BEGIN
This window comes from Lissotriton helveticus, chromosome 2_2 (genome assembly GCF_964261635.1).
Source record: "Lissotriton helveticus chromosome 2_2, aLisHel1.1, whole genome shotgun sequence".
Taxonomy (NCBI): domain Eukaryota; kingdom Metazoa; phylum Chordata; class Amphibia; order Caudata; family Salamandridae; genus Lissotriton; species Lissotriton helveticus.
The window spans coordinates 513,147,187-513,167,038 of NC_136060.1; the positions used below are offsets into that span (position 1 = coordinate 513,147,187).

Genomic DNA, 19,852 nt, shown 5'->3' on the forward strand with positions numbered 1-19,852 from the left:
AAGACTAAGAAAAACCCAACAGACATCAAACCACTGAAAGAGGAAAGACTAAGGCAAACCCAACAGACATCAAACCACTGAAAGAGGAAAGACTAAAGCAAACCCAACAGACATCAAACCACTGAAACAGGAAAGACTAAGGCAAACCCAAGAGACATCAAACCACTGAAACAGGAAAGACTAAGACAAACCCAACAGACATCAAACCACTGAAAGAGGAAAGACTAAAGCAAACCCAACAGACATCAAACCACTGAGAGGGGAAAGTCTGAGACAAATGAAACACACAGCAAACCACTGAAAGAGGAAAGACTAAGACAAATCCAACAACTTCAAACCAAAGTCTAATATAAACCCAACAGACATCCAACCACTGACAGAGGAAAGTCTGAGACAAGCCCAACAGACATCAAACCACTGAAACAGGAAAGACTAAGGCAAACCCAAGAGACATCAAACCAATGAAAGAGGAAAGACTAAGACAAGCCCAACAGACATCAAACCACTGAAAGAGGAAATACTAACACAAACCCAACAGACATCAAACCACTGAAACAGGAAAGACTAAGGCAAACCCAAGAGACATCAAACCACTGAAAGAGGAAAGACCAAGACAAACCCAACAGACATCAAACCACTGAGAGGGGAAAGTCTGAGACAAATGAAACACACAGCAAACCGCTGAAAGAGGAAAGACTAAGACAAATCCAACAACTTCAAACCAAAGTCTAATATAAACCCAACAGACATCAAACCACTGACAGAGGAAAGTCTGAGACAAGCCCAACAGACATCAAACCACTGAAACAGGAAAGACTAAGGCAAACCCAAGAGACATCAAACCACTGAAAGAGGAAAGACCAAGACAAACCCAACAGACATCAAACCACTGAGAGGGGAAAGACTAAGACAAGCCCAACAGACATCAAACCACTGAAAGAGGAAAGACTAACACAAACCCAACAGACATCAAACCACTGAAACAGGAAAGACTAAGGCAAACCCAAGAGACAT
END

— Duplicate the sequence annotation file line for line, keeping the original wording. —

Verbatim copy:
This window comes from Lissotriton helveticus, chromosome 2_2 (genome assembly GCF_964261635.1).
Source record: "Lissotriton helveticus chromosome 2_2, aLisHel1.1, whole genome shotgun sequence".
Taxonomy (NCBI): domain Eukaryota; kingdom Metazoa; phylum Chordata; class Amphibia; order Caudata; family Salamandridae; genus Lissotriton; species Lissotriton helveticus.
The window spans coordinates 513,147,187-513,167,038 of NC_136060.1; the positions used below are offsets into that span (position 1 = coordinate 513,147,187).

Genomic DNA, 19,852 nt, shown 5'->3' on the forward strand with positions numbered 1-19,852 from the left:
AAGACTAAGAAAAACCCAACAGACATCAAACCACTGAAAGAGGAAAGACTAAGGCAAACCCAACAGACATCAAACCACTGAAAGAGGAAAGACTAAAGCAAACCCAACAGACATCAAACCACTGAAACAGGAAAGACTAAGGCAAACCCAAGAGACATCAAACCACTGAAACAGGAAAGACTAAGACAAACCCAACAGACATCAAACCACTGAAAGAGGAAAGACTAAAGCAAACCCAACAGACATCAAACCACTGAGAGGGGAAAGTCTGAGACAAATGAAACACACAGCAAACCACTGAAAGAGGAAAGACTAAGACAAATCCAACAACTTCAAACCAAAGTCTAATATAAACCCAACAGACATCCAACCACTGACAGAGGAAAGTCTGAGACAAGCCCAACAGACATCAAACCACTGAAACAGGAAAGACTAAGGCAAACCCAAGAGACATCAAACCAATGAAAGAGGAAAGACTAAGACAAGCCCAACAGACATCAAACCACTGAAAGAGGAAATACTAACACAAACCCAACAGACATCAAACCACTGAAACAGGAAAGACTAAGGCAAACCCAAGAGACATCAAACCACTGAAAGAGGAAAGACCAAGACAAACCCAACAGACATCAAACCACTGAGAGGGGAAAGTCTGAGACAAATGAAACACACAGCAAACCGCTGAAAGAGGAAAGACTAAGACAAATCCAACAACTTCAAACCAAAGTCTAATATAAACCCAACAGACATCAAACCACTGACAGAGGAAAGTCTGAGACAAGCCCAACAGACATCAAACCACTGAAACAGGAAAGACTAAGGCAAACCCAAGAGACATCAAACCACTGAAAGAGGAAAGACCAAGACAAACCCAACAGACATCAAACCACTGAGAGGGGAAAGACTAAGACAAGCCCAACAGACATCAAACCACTGAAAGAGGAAAGACTAACACAAACCCAACAGACATCAAACCACTGAAACAGGAAAGACTAAGGCAAACCCAAGAGACAT